If you are a faithful Faithful Reader you will know the tale of my dear old aunt who spent the last years of her life in a nursing home. Aunt May was out of touch with the cost of everyday items. When I told her the prices of eggs, butter and ice cream she announced, “I am certainly glad I’m not living in these times!” She spoke with perfect diction and emphasis. Now, it seems, I am keeping up that family tradition. My family, of course, keeps up the role of covering my explosive, “How much did you say?” with May’s reply.

One sum which does not concern me is the price of a hockey team. Six hundred million dollars. I don’t know if that is American or Canadian dollars. I tried to imagine the truck, loaded with money. Then I reasoned there was no truck. It was just another small piece of paper, a cheque. While I am bundled up, the heat turned off, writing this on an ancient computer, someone bought a rather expensive hockey team. A sum that does distress me is the $3 million to run our national election. Why do I suspect that figure is on the low side?

No doubt those of us who recall the slim days of the Great Depression and wartime rationing have a special keen appreciation of Thanksgiving Day. The bounty of the local Farmers’ Market, our local butcher, bakery and cheese shop supplying our needs. Fresh organic produce, tempting baked goods. I plan a short swift visit but linger, meeting old friends, acquaintances and F. Rs.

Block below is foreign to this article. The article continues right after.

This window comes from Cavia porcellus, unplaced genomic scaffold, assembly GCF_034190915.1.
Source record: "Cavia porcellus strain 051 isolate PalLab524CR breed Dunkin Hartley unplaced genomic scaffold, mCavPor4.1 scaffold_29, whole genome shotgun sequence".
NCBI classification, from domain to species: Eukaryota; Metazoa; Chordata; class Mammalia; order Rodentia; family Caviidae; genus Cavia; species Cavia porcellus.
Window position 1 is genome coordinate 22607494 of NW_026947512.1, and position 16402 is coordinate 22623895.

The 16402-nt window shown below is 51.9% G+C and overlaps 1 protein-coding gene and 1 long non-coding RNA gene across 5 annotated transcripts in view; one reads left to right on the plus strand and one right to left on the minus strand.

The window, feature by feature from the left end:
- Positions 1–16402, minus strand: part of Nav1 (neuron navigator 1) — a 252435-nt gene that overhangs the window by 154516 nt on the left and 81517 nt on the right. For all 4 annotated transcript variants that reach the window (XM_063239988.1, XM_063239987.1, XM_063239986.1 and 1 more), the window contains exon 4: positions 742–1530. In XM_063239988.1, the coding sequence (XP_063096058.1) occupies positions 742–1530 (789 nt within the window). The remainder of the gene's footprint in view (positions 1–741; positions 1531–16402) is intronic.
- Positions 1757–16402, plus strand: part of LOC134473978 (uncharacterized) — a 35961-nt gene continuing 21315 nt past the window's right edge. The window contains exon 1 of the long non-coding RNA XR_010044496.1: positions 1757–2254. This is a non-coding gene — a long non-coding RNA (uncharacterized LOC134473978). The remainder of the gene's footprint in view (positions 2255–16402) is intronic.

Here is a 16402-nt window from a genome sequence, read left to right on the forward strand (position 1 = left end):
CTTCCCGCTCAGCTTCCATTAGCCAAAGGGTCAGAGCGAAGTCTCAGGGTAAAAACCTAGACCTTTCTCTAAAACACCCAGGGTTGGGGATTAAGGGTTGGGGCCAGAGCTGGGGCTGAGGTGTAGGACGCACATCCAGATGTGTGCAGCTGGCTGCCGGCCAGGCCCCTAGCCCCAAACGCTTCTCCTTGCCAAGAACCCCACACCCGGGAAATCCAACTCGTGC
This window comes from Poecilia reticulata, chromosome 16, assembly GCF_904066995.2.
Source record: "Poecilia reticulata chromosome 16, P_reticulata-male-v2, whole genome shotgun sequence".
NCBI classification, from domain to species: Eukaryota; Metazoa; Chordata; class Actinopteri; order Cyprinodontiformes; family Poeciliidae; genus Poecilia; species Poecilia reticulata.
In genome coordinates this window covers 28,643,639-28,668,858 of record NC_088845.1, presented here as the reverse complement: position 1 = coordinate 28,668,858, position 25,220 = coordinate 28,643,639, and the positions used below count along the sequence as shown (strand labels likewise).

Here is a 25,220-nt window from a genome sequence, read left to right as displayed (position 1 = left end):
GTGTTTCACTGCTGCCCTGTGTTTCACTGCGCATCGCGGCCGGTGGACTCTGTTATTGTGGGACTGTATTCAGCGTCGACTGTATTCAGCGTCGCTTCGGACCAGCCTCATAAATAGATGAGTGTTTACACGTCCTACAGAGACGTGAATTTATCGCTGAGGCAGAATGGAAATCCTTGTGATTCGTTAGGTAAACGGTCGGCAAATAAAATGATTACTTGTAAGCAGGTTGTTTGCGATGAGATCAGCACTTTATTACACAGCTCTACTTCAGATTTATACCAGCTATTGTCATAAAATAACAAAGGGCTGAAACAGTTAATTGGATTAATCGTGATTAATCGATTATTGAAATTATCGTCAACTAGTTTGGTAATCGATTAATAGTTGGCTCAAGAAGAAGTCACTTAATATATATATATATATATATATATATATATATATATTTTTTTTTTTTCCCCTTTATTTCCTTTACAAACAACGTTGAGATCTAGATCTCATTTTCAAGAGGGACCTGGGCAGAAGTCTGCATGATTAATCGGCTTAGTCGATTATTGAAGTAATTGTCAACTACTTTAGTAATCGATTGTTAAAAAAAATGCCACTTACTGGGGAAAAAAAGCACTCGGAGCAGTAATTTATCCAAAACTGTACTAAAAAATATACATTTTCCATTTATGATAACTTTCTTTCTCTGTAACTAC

Not at the market, another special treat is Oh Canada wild rice. It is pricey but not meant for every day. I mix a little brown rice with it. The flavour and texture are different from white or basmati rice. Be prepared to cook it longer. It is grown and harvested from lakes at several Native reservations.

Another experience you may not have enjoyed is the Back Alley Kitchen. Downtown Dundas. The address is King Street, north side, but it is necessary to go through one of those old horse and cart/carriage arches to find it. Or ...ask someone. Very good coffee.

I have a scribbled illegible note, something about the 600-year-old bells in Ipswich, England, that are being rung again. If you know anyone from there, please congratulate them.

On one of my English travels I was invited to watch village bell-ringers. If you recall, I believe I wrote about it? There is no prize if you do. The worn spiral narrow stone stairs up to the tower bell room, with its shorter than I am door? The men and one small young lad. Pulling the ropes. The boy, lifted off his feet when his bell rang?

What a quirky memory I have! To remember such things but not to remember to put out the garbage on collection day.